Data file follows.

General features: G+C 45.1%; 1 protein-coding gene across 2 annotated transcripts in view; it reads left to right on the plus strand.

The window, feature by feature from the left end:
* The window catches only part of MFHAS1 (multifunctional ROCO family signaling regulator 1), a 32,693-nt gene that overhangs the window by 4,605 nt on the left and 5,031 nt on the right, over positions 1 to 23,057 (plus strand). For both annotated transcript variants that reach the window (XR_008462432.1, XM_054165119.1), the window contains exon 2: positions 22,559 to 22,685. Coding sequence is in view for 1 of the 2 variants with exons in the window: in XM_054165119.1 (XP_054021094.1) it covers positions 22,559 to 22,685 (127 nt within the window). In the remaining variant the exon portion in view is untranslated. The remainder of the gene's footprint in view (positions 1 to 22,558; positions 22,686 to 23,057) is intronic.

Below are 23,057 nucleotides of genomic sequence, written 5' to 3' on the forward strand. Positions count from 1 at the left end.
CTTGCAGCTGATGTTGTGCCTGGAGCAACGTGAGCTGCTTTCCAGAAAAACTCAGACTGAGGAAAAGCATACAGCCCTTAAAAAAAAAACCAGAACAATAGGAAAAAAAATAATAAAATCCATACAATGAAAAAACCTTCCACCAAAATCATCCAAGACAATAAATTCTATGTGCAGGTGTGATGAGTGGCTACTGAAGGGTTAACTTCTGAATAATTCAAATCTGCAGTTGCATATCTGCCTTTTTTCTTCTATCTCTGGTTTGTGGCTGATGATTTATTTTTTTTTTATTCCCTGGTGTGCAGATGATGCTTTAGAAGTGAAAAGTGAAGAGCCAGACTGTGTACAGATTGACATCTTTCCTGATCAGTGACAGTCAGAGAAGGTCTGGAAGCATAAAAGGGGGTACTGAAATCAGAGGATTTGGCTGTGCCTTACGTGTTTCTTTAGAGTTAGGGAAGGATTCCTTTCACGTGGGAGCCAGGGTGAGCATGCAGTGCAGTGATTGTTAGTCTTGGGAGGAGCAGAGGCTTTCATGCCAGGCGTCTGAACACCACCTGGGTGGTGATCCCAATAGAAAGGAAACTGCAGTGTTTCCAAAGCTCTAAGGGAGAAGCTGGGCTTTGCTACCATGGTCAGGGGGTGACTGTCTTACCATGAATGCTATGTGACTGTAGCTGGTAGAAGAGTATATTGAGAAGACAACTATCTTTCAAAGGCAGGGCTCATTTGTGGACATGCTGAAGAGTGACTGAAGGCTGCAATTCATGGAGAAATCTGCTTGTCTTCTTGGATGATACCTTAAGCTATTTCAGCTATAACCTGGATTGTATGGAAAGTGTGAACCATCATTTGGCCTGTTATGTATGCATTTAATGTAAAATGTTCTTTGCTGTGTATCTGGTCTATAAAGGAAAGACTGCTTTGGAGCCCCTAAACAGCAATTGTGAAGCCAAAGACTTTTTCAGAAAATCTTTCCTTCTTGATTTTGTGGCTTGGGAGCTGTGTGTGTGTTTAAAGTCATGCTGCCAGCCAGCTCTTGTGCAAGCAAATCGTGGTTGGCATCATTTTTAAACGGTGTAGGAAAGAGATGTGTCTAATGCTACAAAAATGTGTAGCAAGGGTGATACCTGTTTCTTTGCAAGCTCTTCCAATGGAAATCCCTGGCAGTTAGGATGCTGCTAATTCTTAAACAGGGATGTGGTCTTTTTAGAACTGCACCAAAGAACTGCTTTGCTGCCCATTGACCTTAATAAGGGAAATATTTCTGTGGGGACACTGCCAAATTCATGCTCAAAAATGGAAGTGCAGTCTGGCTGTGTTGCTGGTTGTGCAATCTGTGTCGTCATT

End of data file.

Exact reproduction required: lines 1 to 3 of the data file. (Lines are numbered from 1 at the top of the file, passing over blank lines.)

General features: G+C 45.1%; 1 protein-coding gene across 2 annotated transcripts in view; it reads left to right on the plus strand.

The window, feature by feature from the left end:
* The window catches only part of MFHAS1 (multifunctional ROCO family signaling regulator 1), a 32,693-nt gene that overhangs the window by 4,605 nt on the left and 5,031 nt on the right, over positions 1 to 23,057 (plus strand). For both annotated transcript variants that reach the window (XR_008462432.1, XM_054165119.1), the window contains exon 2: positions 22,559 to 22,685. Coding sequence is in view for 1 of the 2 variants with exons in the window: in XM_054165119.1 (XP_054021094.1) it covers positions 22,559 to 22,685 (127 nt within the window). In the remaining variant the exon portion in view is untranslated. The remainder of the gene's footprint in view (positions 1 to 22,558; positions 22,686 to 23,057) is intronic.